In summary, the COLA was first enacted in 1969, and for decades had both a base (non-compounded) and supplemental (one-time) component. From 1970 to March 1, 1994, the non-compounded COLA usually ranged from 1.5 percent to 3 percent. In March 1994, the General Assembly changed the COLA to the lesser of 3.5 percent compounded annually, or the Consumer Price Index percentage for the prior year. It wasn’t until 2000 that the General Assembly changed the COLA to make it a compounding 3.5 percent. It is important to note that from 1970 through March 1994 the COLA changed several times and each COLA was non-compounding. From 1994 forward, the General Assembly changed the COLA to be compounding. The changes in both SB 10-001 and SB 18-200 continue to retain the compounding nature of the COLA.

      PERA believes that the reduction in the COLA from 2.0 percent to 1.5 percent is legal in light of the decision by the Colorado Supreme Court in 2014. All the recommendations by the PERA Board to the General Assembly for this legislative session were made with the legality of the changes in mind.

      PERA-affiliated employers, including the State of Colorado, have contributed what is required by state law. For details on the sources of PERA’s underfunding, please see this PERA on the Issues post:

      Just to clarify, Social Security is a federal program and concerns about it should be voiced to your U.S. Congressional representatives.

      • James lynch says:

        Why give retirees a cola of any kind !!!.you and the co Supreme Court say that there is no set rate you have to give us as little as possible because you can and don’t do away with it because you now it’s morally wrong .no it’s wrong even if you have legal precedents to do so .like always when times are good you keep more money,when times are bad you take more money.what we need less of is people in government political positions telling people how they should tighten up there belts and live on a budget what would any body in politics know about how to live on s budget

  5. Kathryn Tobo says:

    I understand the AI adjustment of reducing retirements by .25% annually, but what is meant by the floor of of .5% ?

    • Colorado PERA says:

      Dear Ms. Tobo,

      The “floor” for the Annual Increase of 0.5% means that with the automatic adjustment mechanism, the AI can go no lower than that.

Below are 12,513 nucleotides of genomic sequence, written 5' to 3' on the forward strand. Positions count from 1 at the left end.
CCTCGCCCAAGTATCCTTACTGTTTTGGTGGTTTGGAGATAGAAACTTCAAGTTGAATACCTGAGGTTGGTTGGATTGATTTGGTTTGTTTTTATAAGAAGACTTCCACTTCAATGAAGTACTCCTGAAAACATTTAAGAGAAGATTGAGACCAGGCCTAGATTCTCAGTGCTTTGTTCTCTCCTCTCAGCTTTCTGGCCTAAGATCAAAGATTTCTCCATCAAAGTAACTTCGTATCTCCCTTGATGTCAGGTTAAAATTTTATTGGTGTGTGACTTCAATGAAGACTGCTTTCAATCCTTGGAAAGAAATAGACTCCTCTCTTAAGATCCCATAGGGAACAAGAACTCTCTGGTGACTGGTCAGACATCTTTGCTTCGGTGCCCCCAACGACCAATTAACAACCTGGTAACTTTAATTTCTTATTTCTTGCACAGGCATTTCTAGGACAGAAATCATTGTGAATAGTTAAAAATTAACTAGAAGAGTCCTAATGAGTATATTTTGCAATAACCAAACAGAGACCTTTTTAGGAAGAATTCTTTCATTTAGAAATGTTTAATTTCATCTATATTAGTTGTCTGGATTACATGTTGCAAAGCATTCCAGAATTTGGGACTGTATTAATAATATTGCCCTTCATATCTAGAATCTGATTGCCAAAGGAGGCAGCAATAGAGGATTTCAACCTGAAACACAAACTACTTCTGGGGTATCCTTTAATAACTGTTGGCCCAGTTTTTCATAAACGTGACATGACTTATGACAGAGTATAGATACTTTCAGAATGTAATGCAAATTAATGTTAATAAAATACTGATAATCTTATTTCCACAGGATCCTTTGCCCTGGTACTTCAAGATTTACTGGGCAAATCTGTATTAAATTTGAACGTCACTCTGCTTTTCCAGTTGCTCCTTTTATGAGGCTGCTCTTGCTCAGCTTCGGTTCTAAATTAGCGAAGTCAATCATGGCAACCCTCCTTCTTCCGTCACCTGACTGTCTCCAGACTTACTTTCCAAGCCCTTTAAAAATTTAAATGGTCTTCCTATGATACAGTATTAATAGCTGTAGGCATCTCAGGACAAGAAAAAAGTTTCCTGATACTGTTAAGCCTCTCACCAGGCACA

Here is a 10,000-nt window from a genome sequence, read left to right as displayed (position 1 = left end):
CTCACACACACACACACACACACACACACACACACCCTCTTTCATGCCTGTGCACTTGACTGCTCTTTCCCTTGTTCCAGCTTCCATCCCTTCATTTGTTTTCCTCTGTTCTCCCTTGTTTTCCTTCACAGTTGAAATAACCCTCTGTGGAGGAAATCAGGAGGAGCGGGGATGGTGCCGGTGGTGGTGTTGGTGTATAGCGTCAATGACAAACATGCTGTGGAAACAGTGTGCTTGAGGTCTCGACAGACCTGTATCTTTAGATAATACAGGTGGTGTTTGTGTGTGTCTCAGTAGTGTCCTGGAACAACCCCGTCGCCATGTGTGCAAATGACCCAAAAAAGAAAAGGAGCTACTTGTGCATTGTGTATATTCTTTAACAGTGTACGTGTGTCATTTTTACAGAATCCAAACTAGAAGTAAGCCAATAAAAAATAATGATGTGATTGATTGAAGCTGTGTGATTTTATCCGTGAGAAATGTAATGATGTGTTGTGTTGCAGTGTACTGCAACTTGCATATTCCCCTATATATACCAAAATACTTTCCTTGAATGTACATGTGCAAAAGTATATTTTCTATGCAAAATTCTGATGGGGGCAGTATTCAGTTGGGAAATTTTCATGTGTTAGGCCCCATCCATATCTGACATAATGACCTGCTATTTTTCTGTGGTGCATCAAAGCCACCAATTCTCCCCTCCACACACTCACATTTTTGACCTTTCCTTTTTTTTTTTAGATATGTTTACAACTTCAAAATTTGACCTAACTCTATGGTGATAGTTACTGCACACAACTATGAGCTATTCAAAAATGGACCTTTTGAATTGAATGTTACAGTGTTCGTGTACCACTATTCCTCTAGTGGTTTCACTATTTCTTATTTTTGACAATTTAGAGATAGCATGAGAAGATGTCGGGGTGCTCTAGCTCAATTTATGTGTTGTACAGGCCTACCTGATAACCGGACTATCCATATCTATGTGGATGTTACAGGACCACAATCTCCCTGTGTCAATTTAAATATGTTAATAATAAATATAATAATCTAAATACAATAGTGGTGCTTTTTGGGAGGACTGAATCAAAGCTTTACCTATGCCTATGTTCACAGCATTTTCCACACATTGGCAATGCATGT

6. Steve McCulloch says:

    Does this mean the fixed goal post for full funding will be 2048? Also how many years ahead or behind the goal post would trigger an adjustment?

    • Colorado PERA says:

      Dear Mr. McCulloch,

      The adjustments are based on factors that go into determining whether PERA is on track to be fully funded (not the years ahead of or behind the goal). For PERA to stay on track to the 30-year funding period, a certain amount of contributions are needed each year and this amount is called the Actuarially Determined Employer Contribution (ADEC). When contributions into the system are 98% of the ADEC, the AI will be reduced, and the contributions will increase. When the contributions are 120% of the ADEC, then the opposite adjustments will be made – the AI will increase and the contributions will decrease.

  7. Edrie Womack says:

    Inflation is increasing. And why do I care about 30 years from now=I will be dead! I need to take care of myself NOW! But PERA an especially he Legislature does not care two hoots!

  8. Mark McPherson says:

    Worst run retirement plan ever. The stock market is making record breaking returns and PERA’s investment advisors are failing to scrape out even a meager return. Time to vote these failures out of PERA’s management and put someone in ther who knows what they are doing.

  9. Barry Northrop says:

    Hopefully, SB 200 will give PERA the flexibility it needs to adjust to future fiscal realities. However, I have misgivings that PERA management possesses the smarts to pull it off (i.e., full funding in 30 years). Their track record is abysmal. Thirty years of all manner of risk lie ahead so my Carnac the Magnificent prediction for the next 30 years: increased employee/employer/state contributions and decreased retiree benefits. Shocker, right?

  10. Herbert Clevenger says:

    When and how will the 4.5 billion dollar plus investment return loss that the government owes PERA be paid back? Why wasn’t this issue addressed first before expecting retirees to take further reductions to their annual increases? PERA spent all of 2017 formulating recommendations that became the basis of SB 200. It appears PERA put a lot of work in to that, but how much time and effort has PERA given to recovering the 4.5 billion plus investment return loss? It appears that the General Assembly did what Ken Salazar said that they could do with annual increases from 1969 until SB 10-001. They did exactly how PERA explained that they could do with annual increases at your annual meetings that you had across the state. Can you explain how we can have our annual increases froze if the AI can go no lower then .5%? Can they decide to freeze them at 0% for twenty years? I thought that SB 200 had a provision in it where we could get less then 2% if PERA had a negative year? Maybe it wasn’t meant to be a true cost of living adjustment, but PERA and the State Legislature is taking this way too far. The idea of any reduction to the annual increase is wrong without the Government paying the 4.5 billion plus investment loss!